Was Etteilla Influenced by Piedmont Tarot?
Etteilla, tarot super-star of mid-1700s Paris, claimed he studied tarot from 1757 to 1765 at the urging of “an aged Piedmontese”. In his memoirs, a Parisian actor who was Etteilla’s contemporary, describes visiting Italian fortune tellers in Paris. It’s not a stretch to imagine Etteilla learning card reading from one of them.
If this elderly Piemontese teacher was in his 60s in 1757, then he was born a little before 1700. He may have learned to read tarot in his youth in the 1720s from a teacher who could have learned the cards around 1680. This would make Etteilla the bridge to a very old Italian card reading tradition.
What deck would Etteilla’s teacher have used in 1757?
The first Piedmont deck we know of was printed in 1760 by Giuseppe Lando of Torino. But there were probably Piedmont-style decks before then. Did this elderly tarot reader arrive in Paris from Piedmont with his regional deck, or with a standard Tarot de Marseille?
Etteilla was the first person to design his own deck illustrating his esoteric philosophy. I looked through the Grand Etteilla published by Grimaud (the deck closest to Etteilla’s original design), to see if I could detect any Piedmontese influence. Only a handful of details might qualify. The strongest contenders are card 16 “Opinion” (illustrated above) showing several people in an attitude of fear like the Judgment card in the Soprafino and Piedmont styles. On card 20 “Fortune” there’s a human figure on the left side of the wheel and a crowned king on top, similar to Piedmont cards.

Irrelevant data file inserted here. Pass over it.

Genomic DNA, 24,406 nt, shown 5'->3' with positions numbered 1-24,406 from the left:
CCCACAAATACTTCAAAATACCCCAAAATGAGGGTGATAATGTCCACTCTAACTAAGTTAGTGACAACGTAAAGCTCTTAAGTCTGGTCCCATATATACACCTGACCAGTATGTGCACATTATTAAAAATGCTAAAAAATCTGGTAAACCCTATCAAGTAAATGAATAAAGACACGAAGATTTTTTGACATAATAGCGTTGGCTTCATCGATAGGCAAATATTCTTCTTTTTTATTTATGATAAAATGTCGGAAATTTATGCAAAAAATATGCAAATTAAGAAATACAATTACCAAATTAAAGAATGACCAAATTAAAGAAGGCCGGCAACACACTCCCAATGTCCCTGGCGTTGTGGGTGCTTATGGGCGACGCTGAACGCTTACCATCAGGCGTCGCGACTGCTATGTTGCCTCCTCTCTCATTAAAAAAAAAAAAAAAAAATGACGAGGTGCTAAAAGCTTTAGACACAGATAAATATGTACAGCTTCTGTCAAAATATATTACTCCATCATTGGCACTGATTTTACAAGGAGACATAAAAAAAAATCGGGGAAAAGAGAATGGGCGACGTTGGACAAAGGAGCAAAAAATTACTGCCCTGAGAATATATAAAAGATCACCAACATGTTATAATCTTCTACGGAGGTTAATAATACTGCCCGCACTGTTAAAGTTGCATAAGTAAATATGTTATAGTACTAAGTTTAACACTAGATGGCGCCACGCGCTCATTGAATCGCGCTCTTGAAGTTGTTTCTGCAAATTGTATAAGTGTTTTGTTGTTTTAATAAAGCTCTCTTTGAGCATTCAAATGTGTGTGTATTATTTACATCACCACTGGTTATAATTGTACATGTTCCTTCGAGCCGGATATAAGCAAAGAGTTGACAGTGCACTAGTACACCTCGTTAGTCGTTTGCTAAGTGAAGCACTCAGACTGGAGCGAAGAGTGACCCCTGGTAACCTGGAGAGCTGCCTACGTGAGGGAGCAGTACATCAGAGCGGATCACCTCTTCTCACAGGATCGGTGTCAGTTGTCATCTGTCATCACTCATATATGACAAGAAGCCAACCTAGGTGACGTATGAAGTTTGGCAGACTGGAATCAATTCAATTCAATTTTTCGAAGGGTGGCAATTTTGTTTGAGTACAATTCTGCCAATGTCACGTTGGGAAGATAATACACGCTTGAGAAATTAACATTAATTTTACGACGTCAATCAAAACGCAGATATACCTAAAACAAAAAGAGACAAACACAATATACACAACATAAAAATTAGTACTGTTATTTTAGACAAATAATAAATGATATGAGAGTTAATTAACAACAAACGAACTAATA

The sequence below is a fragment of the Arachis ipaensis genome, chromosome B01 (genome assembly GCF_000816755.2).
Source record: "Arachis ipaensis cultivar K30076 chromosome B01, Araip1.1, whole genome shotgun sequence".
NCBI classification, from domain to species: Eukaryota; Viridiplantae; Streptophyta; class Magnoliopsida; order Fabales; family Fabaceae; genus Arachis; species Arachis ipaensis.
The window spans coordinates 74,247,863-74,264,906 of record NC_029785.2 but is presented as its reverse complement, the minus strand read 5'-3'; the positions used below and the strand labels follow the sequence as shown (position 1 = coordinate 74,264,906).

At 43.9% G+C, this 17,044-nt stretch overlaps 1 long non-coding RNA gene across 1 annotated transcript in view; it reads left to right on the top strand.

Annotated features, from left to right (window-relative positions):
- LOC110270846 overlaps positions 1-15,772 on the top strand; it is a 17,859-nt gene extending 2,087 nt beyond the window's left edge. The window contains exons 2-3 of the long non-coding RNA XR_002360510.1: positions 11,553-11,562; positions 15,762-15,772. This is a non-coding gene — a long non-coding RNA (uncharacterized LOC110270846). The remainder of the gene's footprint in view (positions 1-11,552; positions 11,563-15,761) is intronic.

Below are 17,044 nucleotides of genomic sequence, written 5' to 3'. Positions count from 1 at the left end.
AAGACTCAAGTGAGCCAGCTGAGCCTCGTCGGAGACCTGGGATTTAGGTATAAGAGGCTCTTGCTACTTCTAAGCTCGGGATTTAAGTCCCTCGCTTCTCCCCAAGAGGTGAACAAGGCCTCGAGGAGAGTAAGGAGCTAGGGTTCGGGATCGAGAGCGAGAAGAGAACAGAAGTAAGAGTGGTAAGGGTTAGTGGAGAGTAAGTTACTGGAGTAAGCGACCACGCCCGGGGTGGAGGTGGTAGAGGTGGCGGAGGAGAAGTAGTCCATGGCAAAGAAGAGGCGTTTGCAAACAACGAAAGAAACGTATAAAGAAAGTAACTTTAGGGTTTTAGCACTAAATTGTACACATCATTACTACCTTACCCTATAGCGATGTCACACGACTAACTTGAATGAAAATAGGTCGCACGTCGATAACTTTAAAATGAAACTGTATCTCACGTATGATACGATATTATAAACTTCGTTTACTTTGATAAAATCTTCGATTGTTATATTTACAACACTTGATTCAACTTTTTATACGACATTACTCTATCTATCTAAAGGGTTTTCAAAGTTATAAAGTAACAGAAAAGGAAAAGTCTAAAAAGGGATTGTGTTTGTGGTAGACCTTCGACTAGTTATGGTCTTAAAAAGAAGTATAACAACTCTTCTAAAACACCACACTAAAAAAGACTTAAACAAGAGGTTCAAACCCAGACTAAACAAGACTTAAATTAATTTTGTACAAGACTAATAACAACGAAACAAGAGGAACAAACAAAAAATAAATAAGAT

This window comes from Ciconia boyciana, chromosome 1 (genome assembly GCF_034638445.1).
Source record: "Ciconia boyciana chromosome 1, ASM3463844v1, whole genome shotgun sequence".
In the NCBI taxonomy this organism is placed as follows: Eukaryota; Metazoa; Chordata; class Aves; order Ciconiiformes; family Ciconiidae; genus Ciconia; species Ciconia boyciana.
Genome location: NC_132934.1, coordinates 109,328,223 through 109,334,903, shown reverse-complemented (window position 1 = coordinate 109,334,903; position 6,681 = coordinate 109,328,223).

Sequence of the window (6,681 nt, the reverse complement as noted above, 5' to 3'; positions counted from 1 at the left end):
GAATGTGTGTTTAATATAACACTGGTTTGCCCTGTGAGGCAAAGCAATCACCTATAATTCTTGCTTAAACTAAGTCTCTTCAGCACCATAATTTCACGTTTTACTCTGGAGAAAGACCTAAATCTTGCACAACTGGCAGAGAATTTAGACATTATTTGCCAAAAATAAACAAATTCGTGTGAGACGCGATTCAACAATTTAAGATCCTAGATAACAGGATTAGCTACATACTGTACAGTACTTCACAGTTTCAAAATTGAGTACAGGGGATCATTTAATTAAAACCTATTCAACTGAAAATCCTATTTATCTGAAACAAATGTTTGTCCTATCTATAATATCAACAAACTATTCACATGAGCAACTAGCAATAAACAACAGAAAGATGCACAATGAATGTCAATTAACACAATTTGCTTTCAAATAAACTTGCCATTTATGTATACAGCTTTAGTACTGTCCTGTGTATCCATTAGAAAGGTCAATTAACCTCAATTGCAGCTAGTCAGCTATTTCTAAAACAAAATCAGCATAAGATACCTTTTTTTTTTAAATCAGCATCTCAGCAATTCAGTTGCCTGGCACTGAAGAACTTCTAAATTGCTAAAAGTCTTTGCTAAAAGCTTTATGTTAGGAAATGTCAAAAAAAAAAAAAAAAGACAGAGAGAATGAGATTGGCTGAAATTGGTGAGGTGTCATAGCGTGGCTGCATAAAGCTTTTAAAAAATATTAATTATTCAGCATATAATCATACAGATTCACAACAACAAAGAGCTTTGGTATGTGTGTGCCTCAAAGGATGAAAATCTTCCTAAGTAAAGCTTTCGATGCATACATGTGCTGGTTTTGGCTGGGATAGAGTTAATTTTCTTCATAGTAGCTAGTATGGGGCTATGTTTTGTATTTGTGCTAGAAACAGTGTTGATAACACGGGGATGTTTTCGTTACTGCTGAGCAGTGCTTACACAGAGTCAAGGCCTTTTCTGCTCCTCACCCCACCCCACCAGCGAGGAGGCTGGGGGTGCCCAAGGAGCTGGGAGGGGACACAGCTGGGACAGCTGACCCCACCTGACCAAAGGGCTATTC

Etteilla’s deck dropped into obscurity rather quickly. But his card meanings have had a huge influence on modern tarot. James Revak posted a statistical study on his website about fifteen years ago, showing that forty-nine percent of the card meanings in A. E. Waite’s book The Pictorial Key to Tarot were derived from Etteilla. If you think the Four of Cups means “boredom”, the Queen of Swords is a widow or other unhappy woman, and you associate the High Priestess with keeping silent, then you are using Etteilla’s divinatory meanings.
Etteilla’s card meanings are quirky and probably come from a folk cartomancy tradition. Was it the Italian tradition of his Piemontese teacher? Were some of Etteilla’s innovations, like the use of reversals and spreads, actually transmitted from his Italian teachers?
Until we know more about traditional Italian cartomancy, we’ll never be able to say for sure if it influenced Etteilla. But, Etteilla gave so much to tarot; I like to think that passing on parts of an ancient Italian folk tradition is another reason to admire him.
Don’t know who Etteilla is? Read about him and his milieu here.
Decker, Ronald, Thierry DePaulis and Michael Dummett. A Wicked Pack of Cards: The Origins of the Occult Tarot. Saint Martin’s Press, 1996, p. 78
Dummett, Michael. The Game of Tarot: From Ferrara to Salt Lake City, Duckworth, 1980, p. 106-107.
Steve Mangan on the Tarot History Facebook group, posted 3/9/15
http://www.VillaRevak.org, website by James Revak (no longer available)
Decks used in illustrations:
Grand Etteilla: Egyptian Gypsies Tarot, Grimaud, France
Tarocchi Vergnano 1830, facsimile produced by Giordano Berti